Guppies (Poecilia reticulata) are one of those species of fish that really are all over the place. Walk into just about any pet store with live fish for sale, and you’ll probably find a display of guppies. Go snorkelling in a freshwater stream somewhere near the Equator, and you may find guppies there, too. Take a close look at one of Rio de Janeiro’s sewers, and you’ll find that guppies even live there quite happily!
But even though these are the same species of fish, they may have very different traits. For example, they might have different breeding patterns or different diets. Let’s look at how and why this happens.
Guppy traits depend on their environment
Guppies are abundantand widespread. In other words, there’s a lot of them, and they live in a lot of different places and environments. Guppies in different environments need specific characteristics, or traits, to deal with those environments.
The development of these differences is a process that ecologistscall local adaptation. Local adaptation is based on the idea that species adapt to their environment in a way that it will survive. This is driven by the process of evolution.
For example, some guppies live in the same streams as their predators. Others don’t. Ecologists (scientists who study interactions between organisms and their environment) have found that these two categories of guppies have different traits.
One guppy predator is a type of fish called a cichlid. The guppies that live alongside cichlids start reproducing earlier. They also have more offspring faster and in a shorter period of time. They do these things to make sure their species survives. With cichlids around, individual guppies are less likely to survive to maturity.
Did you know? Some cichlids that live alongside guppies have features that make them voracious predators. For example, they have long bodies that let them swim quickly. They also have strong, fast-moving jaws that can protrude to grasp prey.
Guppies that live alongside cichlids also impact their environment differently than those who don’t. That’s because these two categories of guppy have different diets.
Guppies that coexist with (live with)cichlids usually do not live near many other guppies. This way, they do not have to compete with many other guppies for food. So guppies that coexist with cichlids get to access the best quality food, like midges and other invertebrates.
Pike Cichlid: A voracious guppy predator. Source: Wikimedia Commons
Meanwhile, guppies that don't coexist with cichlids live at much higher densities. They do have to compete for food. This means that they can't be as picky, so they have a much broader diet that also includes microorganisms and decomposing organisms.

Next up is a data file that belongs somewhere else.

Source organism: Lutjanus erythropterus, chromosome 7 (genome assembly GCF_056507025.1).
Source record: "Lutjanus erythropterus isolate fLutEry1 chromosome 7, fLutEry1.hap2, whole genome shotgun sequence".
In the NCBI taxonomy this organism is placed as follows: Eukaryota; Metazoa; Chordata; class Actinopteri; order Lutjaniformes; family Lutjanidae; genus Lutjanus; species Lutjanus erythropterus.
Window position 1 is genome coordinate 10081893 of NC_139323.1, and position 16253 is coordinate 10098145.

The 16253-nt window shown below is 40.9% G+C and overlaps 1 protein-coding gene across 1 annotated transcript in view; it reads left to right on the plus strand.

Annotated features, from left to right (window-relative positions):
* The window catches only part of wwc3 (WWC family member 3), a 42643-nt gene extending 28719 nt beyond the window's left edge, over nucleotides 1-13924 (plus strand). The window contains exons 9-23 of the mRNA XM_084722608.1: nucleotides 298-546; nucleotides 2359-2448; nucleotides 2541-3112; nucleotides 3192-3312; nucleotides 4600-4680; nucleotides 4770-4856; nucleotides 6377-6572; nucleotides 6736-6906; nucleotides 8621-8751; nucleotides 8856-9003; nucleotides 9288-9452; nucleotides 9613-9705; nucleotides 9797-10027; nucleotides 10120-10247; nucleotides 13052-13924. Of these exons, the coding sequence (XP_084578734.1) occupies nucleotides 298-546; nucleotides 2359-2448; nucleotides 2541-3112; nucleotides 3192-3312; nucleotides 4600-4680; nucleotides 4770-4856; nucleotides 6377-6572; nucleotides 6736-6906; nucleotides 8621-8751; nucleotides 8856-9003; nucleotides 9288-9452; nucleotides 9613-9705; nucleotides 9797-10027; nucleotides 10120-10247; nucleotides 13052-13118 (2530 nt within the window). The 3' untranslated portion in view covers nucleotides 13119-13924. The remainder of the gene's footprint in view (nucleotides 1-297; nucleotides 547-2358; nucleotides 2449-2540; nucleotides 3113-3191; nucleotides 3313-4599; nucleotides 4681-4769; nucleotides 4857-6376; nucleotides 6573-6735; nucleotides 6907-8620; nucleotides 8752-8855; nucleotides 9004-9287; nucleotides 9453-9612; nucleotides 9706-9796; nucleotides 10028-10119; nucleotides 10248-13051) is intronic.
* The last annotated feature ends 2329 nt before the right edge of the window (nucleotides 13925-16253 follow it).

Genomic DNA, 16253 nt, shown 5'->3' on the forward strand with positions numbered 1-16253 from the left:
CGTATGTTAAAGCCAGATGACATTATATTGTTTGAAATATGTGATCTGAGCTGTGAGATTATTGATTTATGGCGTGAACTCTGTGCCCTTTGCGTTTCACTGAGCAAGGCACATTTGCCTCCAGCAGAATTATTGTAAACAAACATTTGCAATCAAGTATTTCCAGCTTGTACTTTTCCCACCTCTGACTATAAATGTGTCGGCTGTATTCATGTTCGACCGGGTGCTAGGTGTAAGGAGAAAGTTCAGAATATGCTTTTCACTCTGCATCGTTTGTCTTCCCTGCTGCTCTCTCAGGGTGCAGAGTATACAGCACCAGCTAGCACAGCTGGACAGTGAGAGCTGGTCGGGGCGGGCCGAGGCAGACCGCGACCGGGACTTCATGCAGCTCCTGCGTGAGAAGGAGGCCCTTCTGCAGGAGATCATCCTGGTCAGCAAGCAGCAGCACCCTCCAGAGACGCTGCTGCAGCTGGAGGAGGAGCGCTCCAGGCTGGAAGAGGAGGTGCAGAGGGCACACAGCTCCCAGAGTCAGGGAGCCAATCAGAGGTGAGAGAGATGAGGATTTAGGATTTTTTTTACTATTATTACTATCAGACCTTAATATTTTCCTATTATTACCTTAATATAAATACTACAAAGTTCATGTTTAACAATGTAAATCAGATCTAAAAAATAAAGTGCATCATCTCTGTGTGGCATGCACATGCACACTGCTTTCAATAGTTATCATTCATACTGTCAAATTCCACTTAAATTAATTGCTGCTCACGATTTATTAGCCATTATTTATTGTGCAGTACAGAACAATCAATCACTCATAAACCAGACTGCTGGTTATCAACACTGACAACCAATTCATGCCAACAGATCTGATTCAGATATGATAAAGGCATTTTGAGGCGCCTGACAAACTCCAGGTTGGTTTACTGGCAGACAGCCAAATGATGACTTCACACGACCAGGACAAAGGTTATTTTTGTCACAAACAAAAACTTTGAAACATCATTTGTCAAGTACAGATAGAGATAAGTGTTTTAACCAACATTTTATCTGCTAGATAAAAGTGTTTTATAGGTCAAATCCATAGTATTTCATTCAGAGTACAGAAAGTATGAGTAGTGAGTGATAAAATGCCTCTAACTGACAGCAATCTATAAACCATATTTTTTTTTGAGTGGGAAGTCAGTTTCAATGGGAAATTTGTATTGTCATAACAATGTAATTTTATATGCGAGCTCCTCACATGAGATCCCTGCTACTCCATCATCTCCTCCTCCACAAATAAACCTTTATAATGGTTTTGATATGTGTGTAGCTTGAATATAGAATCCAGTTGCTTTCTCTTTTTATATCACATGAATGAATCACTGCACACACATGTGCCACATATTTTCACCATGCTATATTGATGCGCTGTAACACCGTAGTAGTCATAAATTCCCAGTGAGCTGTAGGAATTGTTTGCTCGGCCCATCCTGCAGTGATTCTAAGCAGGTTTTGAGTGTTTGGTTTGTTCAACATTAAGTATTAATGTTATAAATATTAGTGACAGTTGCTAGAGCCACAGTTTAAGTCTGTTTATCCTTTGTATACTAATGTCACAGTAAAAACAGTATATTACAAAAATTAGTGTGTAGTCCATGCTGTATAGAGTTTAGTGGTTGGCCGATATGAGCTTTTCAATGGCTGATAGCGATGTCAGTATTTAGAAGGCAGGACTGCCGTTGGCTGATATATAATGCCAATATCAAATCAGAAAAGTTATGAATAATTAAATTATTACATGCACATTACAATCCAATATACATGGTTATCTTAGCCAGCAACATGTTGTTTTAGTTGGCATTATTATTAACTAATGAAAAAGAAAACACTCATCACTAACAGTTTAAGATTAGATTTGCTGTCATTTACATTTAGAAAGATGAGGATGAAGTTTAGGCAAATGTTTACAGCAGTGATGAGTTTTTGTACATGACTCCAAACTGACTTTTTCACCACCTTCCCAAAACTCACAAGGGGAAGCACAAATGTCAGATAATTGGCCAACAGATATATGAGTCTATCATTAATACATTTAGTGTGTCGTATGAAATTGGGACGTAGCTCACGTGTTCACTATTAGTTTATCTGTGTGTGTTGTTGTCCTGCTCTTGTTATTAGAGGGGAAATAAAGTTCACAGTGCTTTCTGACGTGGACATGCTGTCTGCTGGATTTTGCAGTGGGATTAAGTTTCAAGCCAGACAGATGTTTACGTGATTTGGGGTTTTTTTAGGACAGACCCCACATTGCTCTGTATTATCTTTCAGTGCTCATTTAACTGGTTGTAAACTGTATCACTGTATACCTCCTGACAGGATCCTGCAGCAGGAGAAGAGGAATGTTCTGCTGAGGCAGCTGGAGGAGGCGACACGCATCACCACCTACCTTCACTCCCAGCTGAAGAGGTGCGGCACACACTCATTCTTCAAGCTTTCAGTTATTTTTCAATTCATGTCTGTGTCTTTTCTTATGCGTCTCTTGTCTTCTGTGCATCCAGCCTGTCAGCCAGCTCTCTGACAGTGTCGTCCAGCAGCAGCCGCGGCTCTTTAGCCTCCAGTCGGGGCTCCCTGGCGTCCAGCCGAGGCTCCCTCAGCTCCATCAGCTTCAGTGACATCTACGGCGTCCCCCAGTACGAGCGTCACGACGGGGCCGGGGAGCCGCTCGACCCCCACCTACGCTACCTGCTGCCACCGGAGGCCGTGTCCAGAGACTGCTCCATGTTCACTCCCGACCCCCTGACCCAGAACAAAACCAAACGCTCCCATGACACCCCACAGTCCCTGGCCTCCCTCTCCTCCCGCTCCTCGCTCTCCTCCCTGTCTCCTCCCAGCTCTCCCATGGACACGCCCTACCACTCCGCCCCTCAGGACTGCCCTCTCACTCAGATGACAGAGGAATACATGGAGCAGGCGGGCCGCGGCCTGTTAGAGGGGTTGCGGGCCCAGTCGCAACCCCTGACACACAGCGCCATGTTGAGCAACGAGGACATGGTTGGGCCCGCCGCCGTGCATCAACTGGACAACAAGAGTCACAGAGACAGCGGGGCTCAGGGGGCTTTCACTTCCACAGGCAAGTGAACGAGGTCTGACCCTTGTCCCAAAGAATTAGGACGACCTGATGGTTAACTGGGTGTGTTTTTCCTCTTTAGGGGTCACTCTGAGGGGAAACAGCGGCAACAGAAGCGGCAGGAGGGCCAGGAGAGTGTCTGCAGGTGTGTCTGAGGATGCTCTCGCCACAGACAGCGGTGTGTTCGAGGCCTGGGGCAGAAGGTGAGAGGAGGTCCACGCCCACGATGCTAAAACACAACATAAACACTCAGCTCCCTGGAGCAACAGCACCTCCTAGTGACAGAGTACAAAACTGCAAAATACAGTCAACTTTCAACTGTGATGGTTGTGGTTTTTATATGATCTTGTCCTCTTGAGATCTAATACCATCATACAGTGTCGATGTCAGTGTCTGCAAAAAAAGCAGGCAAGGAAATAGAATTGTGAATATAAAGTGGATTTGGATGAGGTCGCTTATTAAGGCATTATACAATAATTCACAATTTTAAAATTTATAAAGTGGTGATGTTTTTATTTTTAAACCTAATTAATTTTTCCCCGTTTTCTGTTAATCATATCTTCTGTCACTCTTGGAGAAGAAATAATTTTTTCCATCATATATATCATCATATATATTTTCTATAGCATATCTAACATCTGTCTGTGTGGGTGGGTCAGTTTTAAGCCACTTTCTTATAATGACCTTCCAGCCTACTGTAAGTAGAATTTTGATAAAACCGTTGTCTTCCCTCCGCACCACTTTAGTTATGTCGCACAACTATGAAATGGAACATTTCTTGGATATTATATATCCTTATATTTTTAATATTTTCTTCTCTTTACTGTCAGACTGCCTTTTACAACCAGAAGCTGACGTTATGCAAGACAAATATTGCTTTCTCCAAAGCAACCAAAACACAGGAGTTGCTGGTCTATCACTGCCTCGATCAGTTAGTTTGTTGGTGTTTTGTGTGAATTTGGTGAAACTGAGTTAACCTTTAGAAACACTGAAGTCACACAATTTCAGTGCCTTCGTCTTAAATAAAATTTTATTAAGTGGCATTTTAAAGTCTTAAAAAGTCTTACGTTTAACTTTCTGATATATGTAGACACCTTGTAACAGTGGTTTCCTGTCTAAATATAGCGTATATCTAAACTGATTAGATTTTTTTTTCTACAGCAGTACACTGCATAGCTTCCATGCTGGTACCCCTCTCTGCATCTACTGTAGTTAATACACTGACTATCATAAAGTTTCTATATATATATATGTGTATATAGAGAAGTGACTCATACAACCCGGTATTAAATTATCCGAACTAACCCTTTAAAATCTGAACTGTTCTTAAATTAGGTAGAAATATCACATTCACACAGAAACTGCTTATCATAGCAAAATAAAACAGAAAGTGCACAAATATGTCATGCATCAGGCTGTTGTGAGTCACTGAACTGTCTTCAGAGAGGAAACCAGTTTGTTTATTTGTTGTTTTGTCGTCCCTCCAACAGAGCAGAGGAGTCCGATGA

This is really cool, because it means that predator-prey interactions can change the traits of a population, and vice versa. In other words, ecological and evolutionary processes affect each other. This is exciting to biologists, who thought for many years that ecological processes happened very quickly while evolutionary processes happened slowly.
Aquatic midge larvae: guppy food Source: Wikimedia Commons
Did you know? Can you think of examples of variation within a species closer to home? Here is one: populations of American black bear in British Columbia's Great Bear Rainforest. They contain variation in fur colour. Some have black fur, while others have white fur.
Community Ecology: Feel the Love (2012) Crash Course
Variation in a species (2009) Khan Academy
Ecology - Rules for living on Earth (2012) Crash Course
Ecological variation in South American geophagine cichlids arose during an early burst of adaptive morphological and functional evolution (2013) Arbour, J. H., & Lopez-Fernandez, H, Proceeding for the Royal Society B
Local adaptation in Trinidadian guppies alters ecosystem processes (2010) Bassar, R. D.et al., Proceedings of the National Academy of Sciences
The ecological importance of intraspecific variation (2017) Des Roches, S., et al., Nature Ecology & Evolution.
Brazil brings Guppies to fight against Zika virus (2016) Reuters
Experimentally induced life-history evolution in a natural population (1990) R. Walsh and D. N. Reznick, Nature
This Rare, White Bear May Be the Key to Saving a Canadian Rainforest (2015) Shoumatoff, A. Smithsonian Magazine
The Guppy Project (Accessed 2018) Reznick, J. Travis, R. Bassar and T. Coulson
Do eco-evo feedbacks help us understand nature? Answers from studies of the Trinidadian guppy (2014) Travis et al., Advances in Ecological research